By Daniel Martins
All three of my children are alums of Sewanee: The University of the South. There’s a pious tradition on that “holy mountain” of tapping the roof of one’s vehicle upon exiting the gates of the domain to summon a guardian angel for protection while out in the world, and then to repeat the gesture when returning, this time to release the angel, since an extra measure of care is redundant while on the sanctified grounds. While the custom is perhaps theologically dubious, I nonetheless conformed to local practice during the nine consecutive years I had at least one child on campus.
In remembering this, I am put in mind of Psalm 91, with its stunningly comprehensive assurances of divine protection, reaching an apogee in verses 9-12:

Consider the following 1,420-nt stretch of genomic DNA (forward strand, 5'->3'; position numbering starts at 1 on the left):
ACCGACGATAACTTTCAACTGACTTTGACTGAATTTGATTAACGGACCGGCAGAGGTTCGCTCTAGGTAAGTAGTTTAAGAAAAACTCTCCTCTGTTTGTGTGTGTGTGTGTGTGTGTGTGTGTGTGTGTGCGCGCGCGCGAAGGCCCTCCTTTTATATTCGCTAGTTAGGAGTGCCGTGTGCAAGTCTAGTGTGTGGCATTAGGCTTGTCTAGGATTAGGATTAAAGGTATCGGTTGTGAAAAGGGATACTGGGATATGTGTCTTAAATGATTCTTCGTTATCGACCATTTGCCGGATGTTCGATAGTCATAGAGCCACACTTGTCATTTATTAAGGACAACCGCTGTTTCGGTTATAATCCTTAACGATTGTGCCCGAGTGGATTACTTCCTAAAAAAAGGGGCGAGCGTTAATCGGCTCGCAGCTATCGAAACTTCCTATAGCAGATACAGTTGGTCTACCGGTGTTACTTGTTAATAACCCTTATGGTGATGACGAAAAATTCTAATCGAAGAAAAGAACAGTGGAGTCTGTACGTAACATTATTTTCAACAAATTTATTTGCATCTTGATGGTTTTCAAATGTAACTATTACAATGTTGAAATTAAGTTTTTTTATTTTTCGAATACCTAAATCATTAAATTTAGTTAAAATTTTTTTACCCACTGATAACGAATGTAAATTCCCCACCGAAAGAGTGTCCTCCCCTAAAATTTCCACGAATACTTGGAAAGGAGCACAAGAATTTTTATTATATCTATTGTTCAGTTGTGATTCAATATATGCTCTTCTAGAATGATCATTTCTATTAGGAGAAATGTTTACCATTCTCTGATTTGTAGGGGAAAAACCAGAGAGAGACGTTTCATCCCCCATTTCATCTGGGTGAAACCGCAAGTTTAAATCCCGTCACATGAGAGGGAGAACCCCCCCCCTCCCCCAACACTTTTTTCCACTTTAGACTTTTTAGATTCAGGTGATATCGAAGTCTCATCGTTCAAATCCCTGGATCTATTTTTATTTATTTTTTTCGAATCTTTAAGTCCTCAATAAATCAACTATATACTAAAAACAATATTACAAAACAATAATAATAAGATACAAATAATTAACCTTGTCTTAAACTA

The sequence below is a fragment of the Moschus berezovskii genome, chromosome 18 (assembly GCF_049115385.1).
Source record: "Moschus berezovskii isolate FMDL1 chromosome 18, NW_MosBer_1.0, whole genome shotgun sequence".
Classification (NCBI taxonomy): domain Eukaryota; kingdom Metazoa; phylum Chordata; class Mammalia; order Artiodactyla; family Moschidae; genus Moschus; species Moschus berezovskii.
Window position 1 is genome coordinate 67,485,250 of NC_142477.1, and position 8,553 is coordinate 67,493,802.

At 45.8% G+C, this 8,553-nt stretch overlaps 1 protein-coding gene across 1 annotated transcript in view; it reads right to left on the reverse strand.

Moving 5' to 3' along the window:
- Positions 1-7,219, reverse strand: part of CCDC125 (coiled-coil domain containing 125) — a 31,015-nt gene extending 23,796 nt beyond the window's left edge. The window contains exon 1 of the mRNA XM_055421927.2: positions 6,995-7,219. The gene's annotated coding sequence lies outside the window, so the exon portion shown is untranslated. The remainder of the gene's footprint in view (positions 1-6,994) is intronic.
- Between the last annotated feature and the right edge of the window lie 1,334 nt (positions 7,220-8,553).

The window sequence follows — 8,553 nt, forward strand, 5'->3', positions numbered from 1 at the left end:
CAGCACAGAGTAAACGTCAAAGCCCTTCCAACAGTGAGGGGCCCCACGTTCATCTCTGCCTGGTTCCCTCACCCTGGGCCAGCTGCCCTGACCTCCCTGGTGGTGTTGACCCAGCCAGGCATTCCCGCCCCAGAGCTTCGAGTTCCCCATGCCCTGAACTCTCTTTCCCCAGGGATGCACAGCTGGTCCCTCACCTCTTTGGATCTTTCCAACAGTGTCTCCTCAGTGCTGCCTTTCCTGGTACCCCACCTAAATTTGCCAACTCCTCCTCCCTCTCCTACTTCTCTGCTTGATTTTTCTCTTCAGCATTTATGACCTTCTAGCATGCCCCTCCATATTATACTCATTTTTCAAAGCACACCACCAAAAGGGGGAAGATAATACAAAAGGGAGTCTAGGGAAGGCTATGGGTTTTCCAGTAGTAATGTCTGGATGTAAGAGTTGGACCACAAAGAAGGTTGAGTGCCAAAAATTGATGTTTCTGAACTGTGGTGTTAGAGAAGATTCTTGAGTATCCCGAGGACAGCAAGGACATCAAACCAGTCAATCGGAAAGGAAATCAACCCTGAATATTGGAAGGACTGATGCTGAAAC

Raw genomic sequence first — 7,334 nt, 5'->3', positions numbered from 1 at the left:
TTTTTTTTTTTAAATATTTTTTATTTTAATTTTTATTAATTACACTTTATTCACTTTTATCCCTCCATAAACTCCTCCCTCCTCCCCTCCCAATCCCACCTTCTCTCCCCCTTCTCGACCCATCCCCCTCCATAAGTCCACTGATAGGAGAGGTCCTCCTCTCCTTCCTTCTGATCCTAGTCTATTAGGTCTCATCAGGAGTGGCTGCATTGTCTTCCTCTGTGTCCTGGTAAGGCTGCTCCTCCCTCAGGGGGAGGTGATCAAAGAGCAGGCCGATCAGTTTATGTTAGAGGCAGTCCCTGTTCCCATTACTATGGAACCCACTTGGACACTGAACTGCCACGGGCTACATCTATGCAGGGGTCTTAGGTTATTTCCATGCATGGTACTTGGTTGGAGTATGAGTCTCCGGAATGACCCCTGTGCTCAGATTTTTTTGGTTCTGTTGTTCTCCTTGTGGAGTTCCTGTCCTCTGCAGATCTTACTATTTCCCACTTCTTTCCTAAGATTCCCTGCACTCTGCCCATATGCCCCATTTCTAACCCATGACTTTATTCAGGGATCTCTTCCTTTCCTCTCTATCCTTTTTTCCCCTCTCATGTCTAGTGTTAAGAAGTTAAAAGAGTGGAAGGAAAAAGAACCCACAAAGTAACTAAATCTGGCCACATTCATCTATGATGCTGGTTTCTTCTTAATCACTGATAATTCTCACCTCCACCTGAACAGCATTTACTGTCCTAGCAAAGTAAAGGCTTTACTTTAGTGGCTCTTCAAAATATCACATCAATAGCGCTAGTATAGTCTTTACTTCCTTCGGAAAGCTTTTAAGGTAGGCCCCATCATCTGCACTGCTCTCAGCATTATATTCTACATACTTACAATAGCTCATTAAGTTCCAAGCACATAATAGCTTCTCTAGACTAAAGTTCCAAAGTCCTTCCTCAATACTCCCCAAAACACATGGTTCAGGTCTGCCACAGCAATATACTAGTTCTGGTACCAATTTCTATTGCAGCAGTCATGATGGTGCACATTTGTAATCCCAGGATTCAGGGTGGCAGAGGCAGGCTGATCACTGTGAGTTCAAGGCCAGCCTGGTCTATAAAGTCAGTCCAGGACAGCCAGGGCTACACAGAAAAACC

Because you have made the Lord your refuge,*
and the Most High your habitation,
There shall no evil happen to you,*
neither shall any plague come near your dwelling.
For he shall give his angels charge over you,*
to keep you in all your ways.
They shall bear you in their hands,*
lest you dash your foot against a stone.
One must, of course, grant the psalmist some poetic license here, as we all know that, indeed, bad things can and do happen to good people. Yet, even in the shadow of the bad things that have happened to me and to those about whom I care, I want to bear full-throated witness to the underlying veracity of these words from the psalm, and to other passages like it. They ring true.